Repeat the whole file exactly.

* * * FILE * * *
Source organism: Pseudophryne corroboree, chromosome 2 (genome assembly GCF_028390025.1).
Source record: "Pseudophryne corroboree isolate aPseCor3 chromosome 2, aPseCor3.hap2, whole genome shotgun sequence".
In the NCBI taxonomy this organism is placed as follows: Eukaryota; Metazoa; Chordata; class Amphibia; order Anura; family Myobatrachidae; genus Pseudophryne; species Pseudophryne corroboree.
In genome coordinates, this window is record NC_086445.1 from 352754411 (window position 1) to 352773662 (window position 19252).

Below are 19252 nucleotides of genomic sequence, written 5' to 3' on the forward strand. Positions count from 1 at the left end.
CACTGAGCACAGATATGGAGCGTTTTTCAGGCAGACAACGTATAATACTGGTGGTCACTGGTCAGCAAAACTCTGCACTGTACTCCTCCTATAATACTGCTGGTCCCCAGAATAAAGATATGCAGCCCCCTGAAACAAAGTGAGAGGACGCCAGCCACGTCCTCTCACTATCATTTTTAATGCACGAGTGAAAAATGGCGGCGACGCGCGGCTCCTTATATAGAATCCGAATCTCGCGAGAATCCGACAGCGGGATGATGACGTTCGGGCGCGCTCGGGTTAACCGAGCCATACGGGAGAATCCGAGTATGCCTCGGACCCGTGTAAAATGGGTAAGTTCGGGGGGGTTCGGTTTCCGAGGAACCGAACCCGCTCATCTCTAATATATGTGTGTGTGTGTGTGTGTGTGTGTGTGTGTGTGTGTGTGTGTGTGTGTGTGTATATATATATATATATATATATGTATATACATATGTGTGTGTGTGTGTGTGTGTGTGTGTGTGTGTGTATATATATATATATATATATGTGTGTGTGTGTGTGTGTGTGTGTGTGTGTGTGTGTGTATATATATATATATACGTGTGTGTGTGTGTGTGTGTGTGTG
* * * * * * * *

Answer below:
Source organism: Pseudophryne corroboree, chromosome 2 (genome assembly GCF_028390025.1).
Source record: "Pseudophryne corroboree isolate aPseCor3 chromosome 2, aPseCor3.hap2, whole genome shotgun sequence".
In the NCBI taxonomy this organism is placed as follows: Eukaryota; Metazoa; Chordata; class Amphibia; order Anura; family Myobatrachidae; genus Pseudophryne; species Pseudophryne corroboree.
In genome coordinates, this window is record NC_086445.1 from 352754411 (window position 1) to 352773662 (window position 19252).

Below are 19252 nucleotides of genomic sequence, written 5' to 3' on the forward strand. Positions count from 1 at the left end.
CACTGAGCACAGATATGGAGCGTTTTTCAGGCAGACAACGTATAATACTGGTGGTCACTGGTCAGCAAAACTCTGCACTGTACTCCTCCTATAATACTGCTGGTCCCCAGAATAAAGATATGCAGCCCCCTGAAACAAAGTGAGAGGACGCCAGCCACGTCCTCTCACTATCATTTTTAATGCACGAGTGAAAAATGGCGGCGACGCGCGGCTCCTTATATAGAATCCGAATCTCGCGAGAATCCGACAGCGGGATGATGACGTTCGGGCGCGCTCGGGTTAACCGAGCCATACGGGAGAATCCGAGTATGCCTCGGACCCGTGTAAAATGGGTAAGTTCGGGGGGGTTCGGTTTCCGAGGAACCGAACCCGCTCATCTCTAATATATGTGTGTGTGTGTGTGTGTGTGTGTGTGTGTGTGTGTGTGTGTGTGTGTGTGTATATATATATATATATATATATGTATATACATATGTGTGTGTGTGTGTGTGTGTGTGTGTGTGTGTGTATATATATATATATATATATGTGTGTGTGTGTGTGTGTGTGTGTGTGTGTGTGTGTGTATATATATATATATACGTGTGTGTGTGTGTGTGTGTGTGTG